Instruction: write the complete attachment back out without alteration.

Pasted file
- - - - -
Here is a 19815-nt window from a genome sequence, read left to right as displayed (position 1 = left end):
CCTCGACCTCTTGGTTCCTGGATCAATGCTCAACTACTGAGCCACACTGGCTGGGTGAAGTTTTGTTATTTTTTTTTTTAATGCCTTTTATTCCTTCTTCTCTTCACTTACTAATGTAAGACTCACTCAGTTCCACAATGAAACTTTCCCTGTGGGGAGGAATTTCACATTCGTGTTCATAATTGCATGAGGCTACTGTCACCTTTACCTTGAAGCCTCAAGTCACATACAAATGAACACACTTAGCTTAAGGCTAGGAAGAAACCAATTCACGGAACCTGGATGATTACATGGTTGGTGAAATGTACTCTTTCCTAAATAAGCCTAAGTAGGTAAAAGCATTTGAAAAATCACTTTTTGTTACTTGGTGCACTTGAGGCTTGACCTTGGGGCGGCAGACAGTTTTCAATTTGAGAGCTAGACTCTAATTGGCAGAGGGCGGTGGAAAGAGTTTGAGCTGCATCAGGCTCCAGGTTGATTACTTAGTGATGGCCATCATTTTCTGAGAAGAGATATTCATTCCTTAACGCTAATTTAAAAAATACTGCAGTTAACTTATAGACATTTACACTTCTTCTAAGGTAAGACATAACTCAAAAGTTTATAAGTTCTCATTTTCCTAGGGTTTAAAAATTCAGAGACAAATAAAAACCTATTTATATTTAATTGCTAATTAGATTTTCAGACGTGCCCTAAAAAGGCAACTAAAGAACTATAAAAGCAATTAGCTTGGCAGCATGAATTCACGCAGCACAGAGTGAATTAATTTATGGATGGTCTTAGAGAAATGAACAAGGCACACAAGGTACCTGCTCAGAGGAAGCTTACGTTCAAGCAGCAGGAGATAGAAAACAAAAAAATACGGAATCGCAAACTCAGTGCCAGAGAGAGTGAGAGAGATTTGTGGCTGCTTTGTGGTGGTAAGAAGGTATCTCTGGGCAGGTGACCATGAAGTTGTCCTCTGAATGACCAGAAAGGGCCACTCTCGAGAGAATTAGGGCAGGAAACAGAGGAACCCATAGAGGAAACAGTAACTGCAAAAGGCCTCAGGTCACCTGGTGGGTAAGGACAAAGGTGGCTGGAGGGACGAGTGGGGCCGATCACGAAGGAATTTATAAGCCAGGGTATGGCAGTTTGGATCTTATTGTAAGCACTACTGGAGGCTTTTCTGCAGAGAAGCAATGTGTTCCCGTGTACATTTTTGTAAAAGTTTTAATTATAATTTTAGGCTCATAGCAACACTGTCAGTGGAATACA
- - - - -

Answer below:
Here is a 19815-nt window from a genome sequence, read left to right as displayed (position 1 = left end):
CCTCGACCTCTTGGTTCCTGGATCAATGCTCAACTACTGAGCCACACTGGCTGGGTGAAGTTTTGTTATTTTTTTTTTTAATGCCTTTTATTCCTTCTTCTCTTCACTTACTAATGTAAGACTCACTCAGTTCCACAATGAAACTTTCCCTGTGGGGAGGAATTTCACATTCGTGTTCATAATTGCATGAGGCTACTGTCACCTTTACCTTGAAGCCTCAAGTCACATACAAATGAACACACTTAGCTTAAGGCTAGGAAGAAACCAATTCACGGAACCTGGATGATTACATGGTTGGTGAAATGTACTCTTTCCTAAATAAGCCTAAGTAGGTAAAAGCATTTGAAAAATCACTTTTTGTTACTTGGTGCACTTGAGGCTTGACCTTGGGGCGGCAGACAGTTTTCAATTTGAGAGCTAGACTCTAATTGGCAGAGGGCGGTGGAAAGAGTTTGAGCTGCATCAGGCTCCAGGTTGATTACTTAGTGATGGCCATCATTTTCTGAGAAGAGATATTCATTCCTTAACGCTAATTTAAAAAATACTGCAGTTAACTTATAGACATTTACACTTCTTCTAAGGTAAGACATAACTCAAAAGTTTATAAGTTCTCATTTTCCTAGGGTTTAAAAATTCAGAGACAAATAAAAACCTATTTATATTTAATTGCTAATTAGATTTTCAGACGTGCCCTAAAAAGGCAACTAAAGAACTATAAAAGCAATTAGCTTGGCAGCATGAATTCACGCAGCACAGAGTGAATTAATTTATGGATGGTCTTAGAGAAATGAACAAGGCACACAAGGTACCTGCTCAGAGGAAGCTTACGTTCAAGCAGCAGGAGATAGAAAACAAAAAAATACGGAATCGCAAACTCAGTGCCAGAGAGAGTGAGAGAGATTTGTGGCTGCTTTGTGGTGGTAAGAAGGTATCTCTGGGCAGGTGACCATGAAGTTGTCCTCTGAATGACCAGAAAGGGCCACTCTCGAGAGAATTAGGGCAGGAAACAGAGGAACCCATAGAGGAAACAGTAACTGCAAAAGGCCTCAGGTCACCTGGTGGGTAAGGACAAAGGTGGCTGGAGGGACGAGTGGGGCCGATCACGAAGGAATTTATAAGCCAGGGTATGGCAGTTTGGATCTTATTGTAAGCACTACTGGAGGCTTTTCTGCAGAGAAGCAATGTGTTCCCGTGTACATTTTTGTAAAAGTTTTAATTATAATTTTAGGCTCATAGCAACACTGTCAGTGGAATACA